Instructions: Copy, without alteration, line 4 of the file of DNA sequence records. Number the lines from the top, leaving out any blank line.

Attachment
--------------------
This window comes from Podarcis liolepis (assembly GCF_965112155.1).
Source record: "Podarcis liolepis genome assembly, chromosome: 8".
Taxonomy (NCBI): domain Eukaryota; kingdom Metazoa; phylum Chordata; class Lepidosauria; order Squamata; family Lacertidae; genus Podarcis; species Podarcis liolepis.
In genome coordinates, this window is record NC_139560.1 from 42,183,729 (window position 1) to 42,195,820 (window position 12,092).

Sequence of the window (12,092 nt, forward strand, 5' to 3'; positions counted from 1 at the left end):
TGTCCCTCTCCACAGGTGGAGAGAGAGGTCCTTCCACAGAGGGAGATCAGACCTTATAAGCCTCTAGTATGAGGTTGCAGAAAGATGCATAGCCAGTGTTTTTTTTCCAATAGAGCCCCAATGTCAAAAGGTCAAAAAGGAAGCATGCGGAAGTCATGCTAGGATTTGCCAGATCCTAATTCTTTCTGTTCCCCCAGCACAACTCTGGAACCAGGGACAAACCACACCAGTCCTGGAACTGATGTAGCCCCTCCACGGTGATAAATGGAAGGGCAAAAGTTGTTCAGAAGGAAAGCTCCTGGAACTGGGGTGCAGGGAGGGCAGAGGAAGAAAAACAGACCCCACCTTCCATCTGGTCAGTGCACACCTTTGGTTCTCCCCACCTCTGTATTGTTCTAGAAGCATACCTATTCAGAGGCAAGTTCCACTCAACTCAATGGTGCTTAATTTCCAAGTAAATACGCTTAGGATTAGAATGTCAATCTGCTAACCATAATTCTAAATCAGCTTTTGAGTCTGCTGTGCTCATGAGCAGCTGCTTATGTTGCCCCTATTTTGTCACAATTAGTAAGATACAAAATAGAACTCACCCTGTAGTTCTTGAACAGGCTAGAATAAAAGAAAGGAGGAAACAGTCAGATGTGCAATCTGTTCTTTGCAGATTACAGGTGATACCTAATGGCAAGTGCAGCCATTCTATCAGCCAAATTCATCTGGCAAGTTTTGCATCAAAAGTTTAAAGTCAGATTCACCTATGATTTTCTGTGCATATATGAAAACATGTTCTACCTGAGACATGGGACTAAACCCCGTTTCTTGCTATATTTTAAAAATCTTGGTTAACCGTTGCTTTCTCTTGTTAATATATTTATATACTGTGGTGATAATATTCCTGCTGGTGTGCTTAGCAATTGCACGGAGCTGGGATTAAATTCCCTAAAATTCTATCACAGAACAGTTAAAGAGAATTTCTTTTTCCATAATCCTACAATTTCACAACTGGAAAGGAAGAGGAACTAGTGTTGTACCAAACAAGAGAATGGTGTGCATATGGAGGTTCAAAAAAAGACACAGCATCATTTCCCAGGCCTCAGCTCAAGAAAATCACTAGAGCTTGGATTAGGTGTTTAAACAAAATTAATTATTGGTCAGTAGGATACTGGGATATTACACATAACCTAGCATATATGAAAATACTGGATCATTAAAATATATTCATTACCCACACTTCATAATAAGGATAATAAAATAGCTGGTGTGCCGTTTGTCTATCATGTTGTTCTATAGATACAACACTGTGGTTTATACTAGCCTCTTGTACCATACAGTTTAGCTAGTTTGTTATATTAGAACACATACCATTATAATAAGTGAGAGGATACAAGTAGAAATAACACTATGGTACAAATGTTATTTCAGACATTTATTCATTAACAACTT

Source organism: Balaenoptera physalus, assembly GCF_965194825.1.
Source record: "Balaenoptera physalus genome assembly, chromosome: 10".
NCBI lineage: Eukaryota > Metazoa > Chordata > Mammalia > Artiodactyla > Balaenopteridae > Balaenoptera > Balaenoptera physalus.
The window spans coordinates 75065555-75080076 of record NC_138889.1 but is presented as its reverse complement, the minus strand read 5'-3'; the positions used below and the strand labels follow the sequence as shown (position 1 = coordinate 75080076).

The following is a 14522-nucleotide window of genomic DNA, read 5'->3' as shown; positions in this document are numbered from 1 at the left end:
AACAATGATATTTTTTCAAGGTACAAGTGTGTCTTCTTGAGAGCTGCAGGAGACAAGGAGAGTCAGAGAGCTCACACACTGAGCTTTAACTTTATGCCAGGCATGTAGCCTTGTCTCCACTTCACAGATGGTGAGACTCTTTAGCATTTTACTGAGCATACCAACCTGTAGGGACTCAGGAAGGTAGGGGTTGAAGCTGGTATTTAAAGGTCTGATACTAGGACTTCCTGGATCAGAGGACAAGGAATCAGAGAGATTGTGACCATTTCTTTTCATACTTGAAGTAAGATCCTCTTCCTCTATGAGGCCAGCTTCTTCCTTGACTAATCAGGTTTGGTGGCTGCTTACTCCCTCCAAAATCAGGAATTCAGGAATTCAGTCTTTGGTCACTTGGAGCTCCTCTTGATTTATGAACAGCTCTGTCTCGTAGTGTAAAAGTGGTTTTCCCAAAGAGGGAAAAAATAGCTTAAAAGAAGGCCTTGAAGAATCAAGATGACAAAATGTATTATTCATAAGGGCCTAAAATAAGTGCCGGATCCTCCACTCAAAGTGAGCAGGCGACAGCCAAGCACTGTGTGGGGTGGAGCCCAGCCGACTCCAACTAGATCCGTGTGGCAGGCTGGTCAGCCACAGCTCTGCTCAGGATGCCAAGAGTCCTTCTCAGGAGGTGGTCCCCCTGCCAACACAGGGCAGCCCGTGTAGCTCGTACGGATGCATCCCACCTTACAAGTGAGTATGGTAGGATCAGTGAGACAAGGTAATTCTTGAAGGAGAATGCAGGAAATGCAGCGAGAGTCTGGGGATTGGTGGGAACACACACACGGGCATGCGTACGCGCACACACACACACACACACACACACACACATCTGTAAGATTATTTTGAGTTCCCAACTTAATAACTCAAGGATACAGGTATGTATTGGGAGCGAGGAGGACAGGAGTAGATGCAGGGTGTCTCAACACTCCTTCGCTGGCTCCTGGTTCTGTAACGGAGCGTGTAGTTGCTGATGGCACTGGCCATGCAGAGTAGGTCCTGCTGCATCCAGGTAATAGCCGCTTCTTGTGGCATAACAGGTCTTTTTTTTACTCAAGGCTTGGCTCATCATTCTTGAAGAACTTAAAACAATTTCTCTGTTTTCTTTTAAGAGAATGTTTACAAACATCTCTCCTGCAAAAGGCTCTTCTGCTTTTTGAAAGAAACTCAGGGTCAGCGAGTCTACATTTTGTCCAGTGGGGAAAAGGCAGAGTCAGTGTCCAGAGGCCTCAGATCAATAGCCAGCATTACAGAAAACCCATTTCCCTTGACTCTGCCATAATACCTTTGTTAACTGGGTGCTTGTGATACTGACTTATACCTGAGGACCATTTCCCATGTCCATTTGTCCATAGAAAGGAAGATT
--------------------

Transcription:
In genome coordinates, this window is record NC_139560.1 from 42,183,729 (window position 1) to 42,195,820 (window position 12,092).